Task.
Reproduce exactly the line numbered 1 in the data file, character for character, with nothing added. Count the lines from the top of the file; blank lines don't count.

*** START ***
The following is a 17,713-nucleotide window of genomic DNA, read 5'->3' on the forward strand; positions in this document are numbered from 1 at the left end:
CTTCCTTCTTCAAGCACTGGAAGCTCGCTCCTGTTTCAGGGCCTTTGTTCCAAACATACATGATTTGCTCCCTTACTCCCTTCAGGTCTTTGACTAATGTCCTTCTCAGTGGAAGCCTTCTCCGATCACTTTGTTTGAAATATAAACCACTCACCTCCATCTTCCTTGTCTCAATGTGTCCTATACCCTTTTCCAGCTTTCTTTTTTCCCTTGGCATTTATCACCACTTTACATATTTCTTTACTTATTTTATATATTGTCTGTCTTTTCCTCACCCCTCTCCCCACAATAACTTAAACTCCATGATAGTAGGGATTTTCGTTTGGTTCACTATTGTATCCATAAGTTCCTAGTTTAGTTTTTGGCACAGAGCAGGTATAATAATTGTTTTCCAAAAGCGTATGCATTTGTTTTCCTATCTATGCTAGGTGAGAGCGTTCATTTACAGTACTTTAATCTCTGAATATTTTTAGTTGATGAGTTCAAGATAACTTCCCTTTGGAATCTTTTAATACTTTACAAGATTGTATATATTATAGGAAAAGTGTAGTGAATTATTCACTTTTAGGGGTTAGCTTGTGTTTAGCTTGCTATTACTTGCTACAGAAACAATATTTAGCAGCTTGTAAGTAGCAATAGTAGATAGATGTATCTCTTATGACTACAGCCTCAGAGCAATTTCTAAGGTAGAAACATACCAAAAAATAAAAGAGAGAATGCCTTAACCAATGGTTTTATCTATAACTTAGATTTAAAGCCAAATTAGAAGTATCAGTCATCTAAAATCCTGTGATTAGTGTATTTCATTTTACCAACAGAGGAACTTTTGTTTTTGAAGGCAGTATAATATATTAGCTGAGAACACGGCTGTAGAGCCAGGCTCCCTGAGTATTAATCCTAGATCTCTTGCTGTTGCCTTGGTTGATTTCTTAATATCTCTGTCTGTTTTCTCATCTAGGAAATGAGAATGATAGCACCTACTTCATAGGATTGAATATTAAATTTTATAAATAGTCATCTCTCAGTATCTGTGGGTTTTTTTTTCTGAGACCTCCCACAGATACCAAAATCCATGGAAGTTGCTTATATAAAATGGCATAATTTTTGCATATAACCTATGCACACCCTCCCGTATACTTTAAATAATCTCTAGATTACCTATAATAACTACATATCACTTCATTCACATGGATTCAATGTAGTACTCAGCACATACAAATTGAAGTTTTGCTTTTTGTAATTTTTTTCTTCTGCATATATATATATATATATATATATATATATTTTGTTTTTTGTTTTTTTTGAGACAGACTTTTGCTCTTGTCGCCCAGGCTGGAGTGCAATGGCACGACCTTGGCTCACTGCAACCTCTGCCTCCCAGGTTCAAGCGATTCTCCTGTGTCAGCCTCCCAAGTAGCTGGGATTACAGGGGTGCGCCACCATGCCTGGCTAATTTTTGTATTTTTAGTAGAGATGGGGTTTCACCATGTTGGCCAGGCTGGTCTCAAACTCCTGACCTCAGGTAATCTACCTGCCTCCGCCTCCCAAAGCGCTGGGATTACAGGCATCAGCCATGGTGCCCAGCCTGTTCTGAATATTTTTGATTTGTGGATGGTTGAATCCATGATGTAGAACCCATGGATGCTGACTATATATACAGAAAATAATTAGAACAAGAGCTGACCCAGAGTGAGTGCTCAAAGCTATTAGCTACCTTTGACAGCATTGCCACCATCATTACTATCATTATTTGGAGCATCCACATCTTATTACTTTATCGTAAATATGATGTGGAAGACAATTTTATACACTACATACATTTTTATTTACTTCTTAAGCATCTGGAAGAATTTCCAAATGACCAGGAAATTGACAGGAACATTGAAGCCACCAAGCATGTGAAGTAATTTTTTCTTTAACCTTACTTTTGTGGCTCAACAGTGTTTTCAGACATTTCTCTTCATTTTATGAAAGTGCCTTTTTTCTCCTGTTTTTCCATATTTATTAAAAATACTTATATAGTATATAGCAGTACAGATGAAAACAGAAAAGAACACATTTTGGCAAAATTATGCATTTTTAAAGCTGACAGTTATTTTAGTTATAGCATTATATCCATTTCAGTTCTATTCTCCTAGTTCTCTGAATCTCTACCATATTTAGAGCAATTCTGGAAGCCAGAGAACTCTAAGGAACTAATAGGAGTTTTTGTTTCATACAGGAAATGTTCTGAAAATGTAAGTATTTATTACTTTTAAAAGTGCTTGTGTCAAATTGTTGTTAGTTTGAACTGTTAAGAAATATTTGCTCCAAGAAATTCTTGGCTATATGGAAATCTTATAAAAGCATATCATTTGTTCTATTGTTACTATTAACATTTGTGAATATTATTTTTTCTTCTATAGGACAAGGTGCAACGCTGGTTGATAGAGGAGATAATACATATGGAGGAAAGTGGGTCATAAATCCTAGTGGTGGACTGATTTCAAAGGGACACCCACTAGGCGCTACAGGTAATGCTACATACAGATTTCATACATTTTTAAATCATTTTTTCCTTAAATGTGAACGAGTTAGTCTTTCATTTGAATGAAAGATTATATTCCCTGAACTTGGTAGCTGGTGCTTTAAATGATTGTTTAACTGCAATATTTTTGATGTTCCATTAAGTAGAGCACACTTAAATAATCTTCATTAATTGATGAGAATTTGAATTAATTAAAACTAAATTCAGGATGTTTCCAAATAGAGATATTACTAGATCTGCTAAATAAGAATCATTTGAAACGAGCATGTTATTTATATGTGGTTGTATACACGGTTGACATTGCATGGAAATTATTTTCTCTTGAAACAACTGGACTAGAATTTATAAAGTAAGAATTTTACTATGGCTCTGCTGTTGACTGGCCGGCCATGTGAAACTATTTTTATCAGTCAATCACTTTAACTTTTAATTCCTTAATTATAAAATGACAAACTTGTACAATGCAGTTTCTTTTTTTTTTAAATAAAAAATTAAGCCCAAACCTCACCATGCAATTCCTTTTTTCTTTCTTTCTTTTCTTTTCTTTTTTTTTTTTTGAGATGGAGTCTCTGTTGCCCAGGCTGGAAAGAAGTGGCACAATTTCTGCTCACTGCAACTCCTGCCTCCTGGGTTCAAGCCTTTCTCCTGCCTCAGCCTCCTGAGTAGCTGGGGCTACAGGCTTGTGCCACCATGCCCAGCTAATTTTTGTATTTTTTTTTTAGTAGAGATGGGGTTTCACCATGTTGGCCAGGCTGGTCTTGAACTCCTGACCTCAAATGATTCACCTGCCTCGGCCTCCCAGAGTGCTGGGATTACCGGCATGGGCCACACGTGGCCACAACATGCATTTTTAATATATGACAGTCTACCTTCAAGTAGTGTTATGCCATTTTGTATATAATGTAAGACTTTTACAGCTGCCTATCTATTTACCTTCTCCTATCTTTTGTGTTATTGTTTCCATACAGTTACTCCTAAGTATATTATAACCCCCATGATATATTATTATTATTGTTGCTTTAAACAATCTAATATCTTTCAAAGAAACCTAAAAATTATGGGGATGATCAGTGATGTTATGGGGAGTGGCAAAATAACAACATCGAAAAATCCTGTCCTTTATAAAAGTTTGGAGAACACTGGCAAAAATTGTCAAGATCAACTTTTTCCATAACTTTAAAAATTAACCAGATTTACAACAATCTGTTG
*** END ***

The following is a 17,713-nucleotide window of genomic DNA, read 5'->3' on the forward strand; positions in this document are numbered from 1 at the left end: